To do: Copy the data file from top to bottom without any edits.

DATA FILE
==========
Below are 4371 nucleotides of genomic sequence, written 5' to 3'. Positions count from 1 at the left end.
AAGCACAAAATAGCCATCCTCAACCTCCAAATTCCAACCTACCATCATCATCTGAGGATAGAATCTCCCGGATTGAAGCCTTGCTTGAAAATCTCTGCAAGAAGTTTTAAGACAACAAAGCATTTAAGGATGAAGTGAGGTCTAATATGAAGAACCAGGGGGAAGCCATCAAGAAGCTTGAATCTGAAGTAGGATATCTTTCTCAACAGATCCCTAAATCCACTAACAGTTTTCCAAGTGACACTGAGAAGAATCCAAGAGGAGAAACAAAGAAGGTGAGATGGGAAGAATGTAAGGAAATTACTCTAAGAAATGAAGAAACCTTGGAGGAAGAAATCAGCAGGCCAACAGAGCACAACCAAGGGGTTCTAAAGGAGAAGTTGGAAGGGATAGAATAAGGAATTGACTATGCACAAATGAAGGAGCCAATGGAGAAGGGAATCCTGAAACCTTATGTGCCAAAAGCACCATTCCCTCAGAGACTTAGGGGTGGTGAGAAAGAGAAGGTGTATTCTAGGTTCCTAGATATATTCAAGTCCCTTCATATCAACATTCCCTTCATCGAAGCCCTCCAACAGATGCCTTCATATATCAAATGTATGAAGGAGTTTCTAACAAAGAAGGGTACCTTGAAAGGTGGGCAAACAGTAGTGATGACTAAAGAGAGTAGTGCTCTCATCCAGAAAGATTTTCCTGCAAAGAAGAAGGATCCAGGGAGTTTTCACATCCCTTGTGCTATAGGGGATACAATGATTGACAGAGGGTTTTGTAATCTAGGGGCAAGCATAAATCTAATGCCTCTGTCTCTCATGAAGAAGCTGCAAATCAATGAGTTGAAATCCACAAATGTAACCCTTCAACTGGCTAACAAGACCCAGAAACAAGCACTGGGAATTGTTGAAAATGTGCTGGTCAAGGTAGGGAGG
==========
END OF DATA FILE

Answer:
Below are 4371 nucleotides of genomic sequence, written 5' to 3'. Positions count from 1 at the left end.
AAGCACAAAATAGCCATCCTCAACCTCCAAATTCCAACCTACCATCATCATCTGAGGATAGAATCTCCCGGATTGAAGCCTTGCTTGAAAATCTCTGCAAGAAGTTTTAAGACAACAAAGCATTTAAGGATGAAGTGAGGTCTAATATGAAGAACCAGGGGGAAGCCATCAAGAAGCTTGAATCTGAAGTAGGATATCTTTCTCAACAGATCCCTAAATCCACTAACAGTTTTCCAAGTGACACTGAGAAGAATCCAAGAGGAGAAACAAAGAAGGTGAGATGGGAAGAATGTAAGGAAATTACTCTAAGAAATGAAGAAACCTTGGAGGAAGAAATCAGCAGGCCAACAGAGCACAACCAAGGGGTTCTAAAGGAGAAGTTGGAAGGGATAGAATAAGGAATTGACTATGCACAAATGAAGGAGCCAATGGAGAAGGGAATCCTGAAACCTTATGTGCCAAAAGCACCATTCCCTCAGAGACTTAGGGGTGGTGAGAAAGAGAAGGTGTATTCTAGGTTCCTAGATATATTCAAGTCCCTTCATATCAACATTCCCTTCATCGAAGCCCTCCAACAGATGCCTTCATATATCAAATGTATGAAGGAGTTTCTAACAAAGAAGGGTACCTTGAAAGGTGGGCAAACAGTAGTGATGACTAAAGAGAGTAGTGCTCTCATCCAGAAAGATTTTCCTGCAAAGAAGAAGGATCCAGGGAGTTTTCACATCCCTTGTGCTATAGGGGATACAATGATTGACAGAGGGTTTTGTAATCTAGGGGCAAGCATAAATCTAATGCCTCTGTCTCTCATGAAGAAGCTGCAAATCAATGAGTTGAAATCCACAAATGTAACCCTTCAACTGGCTAACAAGACCCAGAAACAAGCACTGGGAATTGTTGAAAATGTGCTGGTCAAGGTAGGGAGG